Group Writing: Aprille with His Shoures Sote


Geoffrey from the Ellesmere Manuscript

The enlightened Chaucer

Whan that Aprille with his shoures sote 
The droghte of Marche hath perced to the rote,
And bathed every veyne in swich licour, 
Of which vertu engendred is the flour; 
Whan Zephirus eek with his swete breeth 
Inspired hath in every holt and heeth 
The tendre croppes, and the yonge sonne 
Hath in the Ram his halfe cours y-ronne, 
And smale fowles maken melodye, 
That slepen al the night with open yë, 
(So priketh hem nature in hir corages): 
Than longen folk to goon on pilgrimages 
(And palmers for to seken straunge strondes) 
To ferne halwes, couthe in sondry londes; 
And specially, from every shires ende 
Of Engelond, to Caunterbury they wende, 
The holy blisful martir for to seke, 
That hem hath holpen, whan that they were seke.
Bifel that, in that seson on a day, 
In Southwerk at the Tabard as I lay 
Redy to wenden on my pilgrimage 
To Caunterbury with ful devout corage, 
At night was come in-to that hostelrye 
Wel nyne and twenty in a companye, 
Of sondry folk, by aventure y-falle 
In felawshipe, and pilgrims were they alle, 
That toward Caunterbury wolden ryde; 
The chambres and the stables weren wyde, 
And wel we weren esed atte beste. 
And shortly, whan the sonne was to reste, 
So hadde I spoken with hem everichon, 
That I was of hir felawshipe anon, 
And made forward erly for to ryse, 
To take our wey, ther as I yow devyse. 
But natheles, whyl I have tyme and space, 
Er that I ferther in this tale pace, 
Me thinketh it acordaunt to resoun, 
To telle yow al the condicioun 
Of ech of hem, so as it semed me, 
And whiche they weren, and of what degree; 
And eek in what array that they were inne:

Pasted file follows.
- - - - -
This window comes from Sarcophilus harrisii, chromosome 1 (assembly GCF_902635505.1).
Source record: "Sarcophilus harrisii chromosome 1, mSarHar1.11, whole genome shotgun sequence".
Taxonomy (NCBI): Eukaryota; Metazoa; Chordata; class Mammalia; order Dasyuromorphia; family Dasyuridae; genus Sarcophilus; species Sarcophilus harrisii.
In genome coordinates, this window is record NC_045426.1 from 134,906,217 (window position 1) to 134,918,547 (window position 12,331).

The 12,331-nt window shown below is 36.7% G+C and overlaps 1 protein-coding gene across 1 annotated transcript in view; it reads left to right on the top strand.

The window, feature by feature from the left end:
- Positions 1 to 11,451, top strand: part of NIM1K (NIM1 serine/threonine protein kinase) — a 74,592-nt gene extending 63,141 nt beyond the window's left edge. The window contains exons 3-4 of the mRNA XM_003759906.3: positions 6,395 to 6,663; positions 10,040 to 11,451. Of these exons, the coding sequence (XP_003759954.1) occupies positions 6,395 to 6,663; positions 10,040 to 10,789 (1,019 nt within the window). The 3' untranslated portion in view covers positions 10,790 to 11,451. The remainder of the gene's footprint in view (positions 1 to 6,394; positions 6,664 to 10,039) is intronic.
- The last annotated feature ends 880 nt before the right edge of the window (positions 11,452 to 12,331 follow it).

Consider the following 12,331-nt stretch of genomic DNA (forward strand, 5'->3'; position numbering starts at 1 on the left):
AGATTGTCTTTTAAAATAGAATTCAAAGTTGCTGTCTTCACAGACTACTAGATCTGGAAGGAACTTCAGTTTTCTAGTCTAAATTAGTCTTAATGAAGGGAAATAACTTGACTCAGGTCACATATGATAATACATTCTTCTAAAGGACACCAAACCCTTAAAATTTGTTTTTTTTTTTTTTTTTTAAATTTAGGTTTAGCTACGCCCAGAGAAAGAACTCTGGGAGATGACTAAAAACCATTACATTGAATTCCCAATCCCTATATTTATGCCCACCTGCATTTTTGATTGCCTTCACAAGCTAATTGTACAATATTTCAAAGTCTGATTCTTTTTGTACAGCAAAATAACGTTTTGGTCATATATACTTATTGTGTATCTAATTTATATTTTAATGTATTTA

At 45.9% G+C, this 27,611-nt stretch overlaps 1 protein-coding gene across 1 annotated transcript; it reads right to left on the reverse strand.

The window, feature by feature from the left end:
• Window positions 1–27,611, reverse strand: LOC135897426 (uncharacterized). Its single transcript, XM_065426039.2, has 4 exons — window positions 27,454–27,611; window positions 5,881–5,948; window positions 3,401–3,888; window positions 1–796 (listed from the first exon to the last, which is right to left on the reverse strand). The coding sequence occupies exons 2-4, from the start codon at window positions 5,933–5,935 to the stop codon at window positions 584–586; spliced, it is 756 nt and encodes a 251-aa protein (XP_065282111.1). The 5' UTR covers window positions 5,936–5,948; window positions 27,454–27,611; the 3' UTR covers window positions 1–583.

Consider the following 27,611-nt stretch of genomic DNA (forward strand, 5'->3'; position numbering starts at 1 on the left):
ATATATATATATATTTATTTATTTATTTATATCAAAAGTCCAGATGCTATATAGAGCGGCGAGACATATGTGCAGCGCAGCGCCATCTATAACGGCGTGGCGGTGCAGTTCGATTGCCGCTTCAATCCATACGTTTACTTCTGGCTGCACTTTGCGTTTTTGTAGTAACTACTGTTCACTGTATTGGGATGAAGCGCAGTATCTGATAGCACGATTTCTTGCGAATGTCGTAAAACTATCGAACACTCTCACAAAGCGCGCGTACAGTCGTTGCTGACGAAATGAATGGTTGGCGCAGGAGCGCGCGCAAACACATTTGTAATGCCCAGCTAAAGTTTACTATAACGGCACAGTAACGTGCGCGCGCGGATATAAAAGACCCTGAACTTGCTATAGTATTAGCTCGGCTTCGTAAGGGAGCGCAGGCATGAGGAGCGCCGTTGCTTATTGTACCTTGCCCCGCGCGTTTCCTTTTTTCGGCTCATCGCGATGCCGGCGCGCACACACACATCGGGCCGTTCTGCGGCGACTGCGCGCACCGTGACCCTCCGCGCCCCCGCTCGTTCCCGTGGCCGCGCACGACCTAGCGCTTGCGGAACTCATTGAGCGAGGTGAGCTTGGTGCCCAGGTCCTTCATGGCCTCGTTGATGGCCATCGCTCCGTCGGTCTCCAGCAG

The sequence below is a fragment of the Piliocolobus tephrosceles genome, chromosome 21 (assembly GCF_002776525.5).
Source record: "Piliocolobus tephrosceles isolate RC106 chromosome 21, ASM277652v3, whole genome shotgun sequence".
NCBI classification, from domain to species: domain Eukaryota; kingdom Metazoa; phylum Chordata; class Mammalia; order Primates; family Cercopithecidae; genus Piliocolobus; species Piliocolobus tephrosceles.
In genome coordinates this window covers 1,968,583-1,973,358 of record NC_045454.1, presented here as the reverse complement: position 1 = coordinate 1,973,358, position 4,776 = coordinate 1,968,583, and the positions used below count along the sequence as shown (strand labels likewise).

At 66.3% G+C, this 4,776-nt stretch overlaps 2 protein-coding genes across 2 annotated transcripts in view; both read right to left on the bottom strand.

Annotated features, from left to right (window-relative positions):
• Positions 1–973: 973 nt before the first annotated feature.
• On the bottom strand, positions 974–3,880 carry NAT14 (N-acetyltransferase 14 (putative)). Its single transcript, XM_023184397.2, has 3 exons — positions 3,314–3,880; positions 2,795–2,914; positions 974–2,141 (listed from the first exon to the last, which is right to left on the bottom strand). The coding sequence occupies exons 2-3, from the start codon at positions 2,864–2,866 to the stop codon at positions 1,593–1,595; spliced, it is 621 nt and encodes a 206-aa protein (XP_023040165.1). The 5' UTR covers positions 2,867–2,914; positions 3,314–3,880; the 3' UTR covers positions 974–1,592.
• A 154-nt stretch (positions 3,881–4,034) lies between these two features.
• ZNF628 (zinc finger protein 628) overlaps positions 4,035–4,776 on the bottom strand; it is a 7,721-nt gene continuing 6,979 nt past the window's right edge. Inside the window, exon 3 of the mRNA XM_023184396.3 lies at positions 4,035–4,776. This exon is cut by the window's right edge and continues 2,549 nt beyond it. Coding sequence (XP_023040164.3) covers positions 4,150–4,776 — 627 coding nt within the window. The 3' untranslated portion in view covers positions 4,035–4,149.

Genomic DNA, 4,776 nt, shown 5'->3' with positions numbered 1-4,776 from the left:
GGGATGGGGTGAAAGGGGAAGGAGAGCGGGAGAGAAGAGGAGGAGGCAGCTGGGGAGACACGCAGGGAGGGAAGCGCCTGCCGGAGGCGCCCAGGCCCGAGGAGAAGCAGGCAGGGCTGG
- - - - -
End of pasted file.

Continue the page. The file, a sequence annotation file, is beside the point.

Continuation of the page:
And at a knight than wol I first biginne.
— Geoffrey Chaucer, The Prologue to The Canterbury Tales

And so, out of April’s sweet (not sooty) showers comes the great unfinished cycle of Chaucer’s celebration of God and man as he finds them in an age of war and death and pestilence and piety both sincere and false. He was the son of the king’s bottler, or butler, which was to say vintner, and we find him in service as a page in a noble house as a youth and later a diplomat married to a prince’s sister-in-law and, of course, he was most famously to history a court poet. The Canterbury Tales loosely follows a plan adopted by the Florentine Boccaccio in the Decameron, a work of scorching humor where characters in the story share stories themselves, creating a cycle of stories. The Decameron is first released when Chaucer is about ten, and a revised edition when he is about 30. Chaucer appropriates the plan and uses it in part to repurpose and revise earlier works as modern writers sometimes do today, as with Heinlein’s Time Enough for Love, and also to bring us new stories. 

Member Post


What do April showers bring to you? Thanks to Ricochet member @RushBabe49 for suggesting this topic, untouched in the history of this group writing project. To set the mood and tempo for the month, let’s start off with a sound track, a playlist playing off the theme “April Showers Bring . . . .” Climbing […]

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Member Post


What do April showers bring to you? Thanks to Ricochet member @RushBabe49 for suggesting this topic, untouched in the history of this group writing project. Ricochet members, founding or first time subscribers, AND especially the reticent or keyboard shy, are heartily encouraged to join in our group writing project this month. Each month, Ricochet members […]

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This is a members-only post on Ricochet's Member Feed. Want to read it? Join Ricochet’s community of conservatives and be part of the conversation. Join Ricochet for Free.